Later on I wanted to get it running again as part of messing with another cross compiler, as DooM isn’t a trivial application to port and verify correct operation. And in the process of trying to get the null version to build and run on Windows using TDM GCC, I wanted to make sure it at least kept compiling with GCC v1.x.

Once more again I was able to compile individual files but unable to link.  But this time, I just looked at the diffs for binutils, I thought it should be somewhat easy to get hosted on Windows.  Although versions may point to binutils 1.0, I had to use binutils-1.9.tar.gz even though the diffs are against Mar 24 1991, and the source for 1.9 is dated April 17 1991.

My first effort gave me a linker that would happily link, but go32 would either refuse to run the executable, or just crash.  I was going to give up again, but I found mention in another file that DJGPP actually uses the linker from G++, the C++ compiler which was a separate thing in the late ’80s and early’90’s.  This time it worked, and I could link a trivial hello world style application!

Now that I finally had a cross linker actually working, I didn’t want to compile under emulation, so looking at the other diffs, they didn’t look too extensive. I went ahead ,and took DJGPP v1.06 and patched up the compiler & assembler to get a full cross toolchain.  And in no time, I had a null version of DooM running on MS-DOS well at least tested on DOSBox.

This was fun, and all but I didn’t see any easy way to do fun things like hook interrupts so I could get the keyboard & clock like any good MS-DOS program.  DPMI greatly eased this kind of stuff, so looking at the DJGPP history, DJGPP v1 version 1.10 actually adds preliminary DPMI support!  And in the next version, DPMI was much more better supported, however the binary format had changed from a.out to COFF as part of the move to v1.11. I was able to take the memory, and DPMI portions from the final v1.12 libc, and manually build and run them against the v1.06 library / dev tools.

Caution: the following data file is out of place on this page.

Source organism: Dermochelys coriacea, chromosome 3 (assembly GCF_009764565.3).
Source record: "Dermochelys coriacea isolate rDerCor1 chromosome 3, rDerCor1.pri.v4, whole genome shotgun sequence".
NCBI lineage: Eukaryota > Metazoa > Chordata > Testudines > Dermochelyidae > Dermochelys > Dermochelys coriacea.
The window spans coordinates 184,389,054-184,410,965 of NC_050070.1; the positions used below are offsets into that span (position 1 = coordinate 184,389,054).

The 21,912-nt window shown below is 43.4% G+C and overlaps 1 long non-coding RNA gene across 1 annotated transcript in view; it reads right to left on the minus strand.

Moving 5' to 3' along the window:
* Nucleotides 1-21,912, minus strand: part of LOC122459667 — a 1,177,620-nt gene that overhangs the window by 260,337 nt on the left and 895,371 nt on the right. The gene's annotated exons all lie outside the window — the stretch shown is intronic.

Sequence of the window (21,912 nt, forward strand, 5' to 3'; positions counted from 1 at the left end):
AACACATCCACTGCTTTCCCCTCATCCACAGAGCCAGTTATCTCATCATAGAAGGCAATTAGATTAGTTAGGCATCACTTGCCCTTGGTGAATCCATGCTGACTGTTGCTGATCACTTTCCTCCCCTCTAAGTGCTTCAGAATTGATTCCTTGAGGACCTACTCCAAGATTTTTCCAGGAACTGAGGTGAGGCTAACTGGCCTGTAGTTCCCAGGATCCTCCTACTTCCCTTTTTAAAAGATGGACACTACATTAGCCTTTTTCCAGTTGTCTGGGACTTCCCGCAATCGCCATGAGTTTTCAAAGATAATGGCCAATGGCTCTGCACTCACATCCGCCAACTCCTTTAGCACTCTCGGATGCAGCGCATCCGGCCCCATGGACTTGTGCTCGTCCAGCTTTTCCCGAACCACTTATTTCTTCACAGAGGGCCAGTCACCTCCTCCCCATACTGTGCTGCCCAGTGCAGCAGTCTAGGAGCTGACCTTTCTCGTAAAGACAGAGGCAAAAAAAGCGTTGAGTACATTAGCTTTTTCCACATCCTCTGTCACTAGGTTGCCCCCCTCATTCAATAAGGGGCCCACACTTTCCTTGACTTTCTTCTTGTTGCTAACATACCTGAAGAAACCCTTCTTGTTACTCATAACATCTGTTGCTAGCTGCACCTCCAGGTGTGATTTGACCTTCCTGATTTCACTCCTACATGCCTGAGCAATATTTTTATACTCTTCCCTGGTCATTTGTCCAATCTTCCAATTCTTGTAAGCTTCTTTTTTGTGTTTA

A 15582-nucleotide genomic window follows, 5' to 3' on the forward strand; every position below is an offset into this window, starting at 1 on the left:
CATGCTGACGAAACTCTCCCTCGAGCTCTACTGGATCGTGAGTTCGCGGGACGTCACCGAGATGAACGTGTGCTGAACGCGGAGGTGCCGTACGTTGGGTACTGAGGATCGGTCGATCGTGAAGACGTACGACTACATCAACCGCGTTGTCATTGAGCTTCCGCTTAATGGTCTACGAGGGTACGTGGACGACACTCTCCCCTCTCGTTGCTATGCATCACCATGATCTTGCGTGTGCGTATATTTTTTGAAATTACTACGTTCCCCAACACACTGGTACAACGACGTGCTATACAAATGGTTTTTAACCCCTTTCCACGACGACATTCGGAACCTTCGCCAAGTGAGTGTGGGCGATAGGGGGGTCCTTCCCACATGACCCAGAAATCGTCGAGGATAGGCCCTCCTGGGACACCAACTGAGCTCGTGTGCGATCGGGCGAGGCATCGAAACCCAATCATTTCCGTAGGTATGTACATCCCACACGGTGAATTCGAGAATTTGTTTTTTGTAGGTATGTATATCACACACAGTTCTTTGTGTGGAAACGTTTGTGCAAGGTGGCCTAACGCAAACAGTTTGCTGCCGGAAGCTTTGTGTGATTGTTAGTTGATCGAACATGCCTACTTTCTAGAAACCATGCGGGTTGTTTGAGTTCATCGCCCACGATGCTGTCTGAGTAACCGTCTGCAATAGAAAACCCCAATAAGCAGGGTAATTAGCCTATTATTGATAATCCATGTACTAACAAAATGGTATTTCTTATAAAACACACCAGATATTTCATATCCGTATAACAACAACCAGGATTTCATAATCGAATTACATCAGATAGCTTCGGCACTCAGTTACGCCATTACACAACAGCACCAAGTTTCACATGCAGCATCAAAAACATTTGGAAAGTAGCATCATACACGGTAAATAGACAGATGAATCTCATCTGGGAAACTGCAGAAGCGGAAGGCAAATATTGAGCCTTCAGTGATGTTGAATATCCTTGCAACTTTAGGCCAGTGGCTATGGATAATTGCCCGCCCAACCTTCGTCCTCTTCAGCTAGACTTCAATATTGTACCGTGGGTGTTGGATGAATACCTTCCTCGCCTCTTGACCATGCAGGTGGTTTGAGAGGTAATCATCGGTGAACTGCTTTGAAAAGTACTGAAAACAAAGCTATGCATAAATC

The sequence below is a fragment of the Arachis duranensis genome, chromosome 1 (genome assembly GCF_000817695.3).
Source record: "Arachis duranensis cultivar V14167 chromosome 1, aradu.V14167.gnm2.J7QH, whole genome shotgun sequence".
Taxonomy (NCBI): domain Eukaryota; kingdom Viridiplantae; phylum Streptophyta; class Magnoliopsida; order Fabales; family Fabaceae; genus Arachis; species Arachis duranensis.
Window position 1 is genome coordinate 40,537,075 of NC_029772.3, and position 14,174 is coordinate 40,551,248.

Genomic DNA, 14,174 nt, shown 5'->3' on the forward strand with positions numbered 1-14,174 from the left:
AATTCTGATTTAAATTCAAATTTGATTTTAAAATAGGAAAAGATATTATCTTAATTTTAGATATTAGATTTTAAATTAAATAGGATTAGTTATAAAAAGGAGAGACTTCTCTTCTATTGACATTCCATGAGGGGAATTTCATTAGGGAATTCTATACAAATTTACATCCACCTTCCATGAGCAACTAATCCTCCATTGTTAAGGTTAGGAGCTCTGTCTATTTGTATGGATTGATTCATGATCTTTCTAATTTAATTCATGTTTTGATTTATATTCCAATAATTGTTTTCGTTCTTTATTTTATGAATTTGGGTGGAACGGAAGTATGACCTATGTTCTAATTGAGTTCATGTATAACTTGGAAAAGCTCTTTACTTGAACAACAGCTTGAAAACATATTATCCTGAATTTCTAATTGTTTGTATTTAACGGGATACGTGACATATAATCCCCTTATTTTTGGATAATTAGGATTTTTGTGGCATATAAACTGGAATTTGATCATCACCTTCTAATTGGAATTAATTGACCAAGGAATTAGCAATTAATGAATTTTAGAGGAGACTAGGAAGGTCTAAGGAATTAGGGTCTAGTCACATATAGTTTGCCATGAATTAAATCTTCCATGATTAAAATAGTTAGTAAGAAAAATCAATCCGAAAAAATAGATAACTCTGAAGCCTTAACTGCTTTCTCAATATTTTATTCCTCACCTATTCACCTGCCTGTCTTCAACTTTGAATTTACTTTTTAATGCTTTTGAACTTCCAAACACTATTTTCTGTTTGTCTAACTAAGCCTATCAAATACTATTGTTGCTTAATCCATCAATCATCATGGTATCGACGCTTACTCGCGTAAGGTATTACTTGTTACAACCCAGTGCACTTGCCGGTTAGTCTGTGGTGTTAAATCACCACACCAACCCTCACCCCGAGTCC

And much to my surprise, it actually worked!  At least having the wrong format didn’t have any effect on how GO32 worked for me.

So feeling lazy, I snagged some of the support code from Maraakate’s revamp of DooM, just to make sure of the timer code, and the keyboard code, and again verified that I can build with the keyboard & timer ISR and I’m able to play the v1.9 shareware & commercial levels fine.  I haven’t done a thing to clean up or update the DooM source itself against all the dozens of bugs and issues with Ultimate DooM, or other games like Chex Quest etc.

I’m sure 99% of people wouldn’t care but you can download it here:

Download crossdjgppv1

Although I’m using DPMI to drive realtime events, if I looked further at the GO32 v1.06 environments I could either figure out how it operates it’s timer, or modify the extender directly to drive the PIC timer and keyboard as I need.  But overlooking that, the vintage 1991 software is more than capable of running DooM.

DJGPP memory fouled

free: memory fouled

free: memory fouled

If you ever get this fun error while trying to exit or shell a program with DJGPP:

combinelo: memory fouled

free: memory fouled

You are mixing libraries built with a different version of the DJGPP runtime.  In my case, I built the allegro library with GCC to use the older binutils but I’m cross compiling with GCC 5, so it’s using the newer runtime.

In my case I just needed to replace the contents of the lib directory with djcrx202.zip, and I was good to go.  I guess I could re-compile allegro, but that takes the better part of forever on DOSBox, and once was good enough.